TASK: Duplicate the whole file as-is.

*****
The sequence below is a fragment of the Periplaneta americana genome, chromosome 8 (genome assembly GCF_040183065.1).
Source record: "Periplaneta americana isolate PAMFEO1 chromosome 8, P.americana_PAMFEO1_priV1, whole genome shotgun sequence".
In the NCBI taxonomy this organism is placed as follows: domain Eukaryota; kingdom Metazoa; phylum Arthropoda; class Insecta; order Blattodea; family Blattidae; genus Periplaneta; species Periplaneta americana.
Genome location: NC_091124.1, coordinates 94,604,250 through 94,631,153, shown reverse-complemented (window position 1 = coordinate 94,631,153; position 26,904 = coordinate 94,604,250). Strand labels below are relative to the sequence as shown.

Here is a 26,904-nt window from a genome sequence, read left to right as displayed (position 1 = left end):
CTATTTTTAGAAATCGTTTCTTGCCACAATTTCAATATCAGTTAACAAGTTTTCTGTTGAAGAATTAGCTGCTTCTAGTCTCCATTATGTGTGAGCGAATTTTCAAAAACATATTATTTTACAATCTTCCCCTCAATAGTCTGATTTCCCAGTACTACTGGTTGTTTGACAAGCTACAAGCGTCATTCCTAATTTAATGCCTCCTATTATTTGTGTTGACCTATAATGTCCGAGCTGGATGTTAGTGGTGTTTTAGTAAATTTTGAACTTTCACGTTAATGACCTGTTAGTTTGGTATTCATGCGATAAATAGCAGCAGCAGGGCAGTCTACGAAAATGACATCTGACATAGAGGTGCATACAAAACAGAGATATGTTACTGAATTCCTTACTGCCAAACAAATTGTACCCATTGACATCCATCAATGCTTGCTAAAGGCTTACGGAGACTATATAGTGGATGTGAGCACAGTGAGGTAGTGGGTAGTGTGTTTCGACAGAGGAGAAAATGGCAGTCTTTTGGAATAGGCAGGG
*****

The sequence below is a fragment of the Periplaneta americana genome, chromosome 8 (genome assembly GCF_040183065.1).
Source record: "Periplaneta americana isolate PAMFEO1 chromosome 8, P.americana_PAMFEO1_priV1, whole genome shotgun sequence".
In the NCBI taxonomy this organism is placed as follows: domain Eukaryota; kingdom Metazoa; phylum Arthropoda; class Insecta; order Blattodea; family Blattidae; genus Periplaneta; species Periplaneta americana.
Genome location: NC_091124.1, coordinates 94,604,250 through 94,631,153, shown reverse-complemented (window position 1 = coordinate 94,631,153; position 26,904 = coordinate 94,604,250). Strand labels below are relative to the sequence as shown.

Here is a 26,904-nt window from a genome sequence, read left to right as displayed (position 1 = left end):
CTATTTTTAGAAATCGTTTCTTGCCACAATTTCAATATCAGTTAACAAGTTTTCTGTTGAAGAATTAGCTGCTTCTAGTCTCCATTATGTGTGAGCGAATTTTCAAAAACATATTATTTTACAATCTTCCCCTCAATAGTCTGATTTCCCAGTACTACTGGTTGTTTGACAAGCTACAAGCGTCATTCCTAATTTAATGCCTCCTATTATTTGTGTTGACCTATAATGTCCGAGCTGGATGTTAGTGGTGTTTTAGTAAATTTTGAACTTTCACGTTAATGACCTGTTAGTTTGGTATTCATGCGATAAATAGCAGCAGCAGGGCAGTCTACGAAAATGACATCTGACATAGAGGTGCATACAAAACAGAGATATGTTACTGAATTCCTTACTGCCAAACAAATTGTACCCATTGACATCCATCAATGCTTGCTAAAGGCTTACGGAGACTATATAGTGGATGTGAGCACAGTGAGGTAGTGGGTAGTGTGTTTCGACAGAGGAGAAAATGGCAGTCTTTTGGAATAGGCAGGG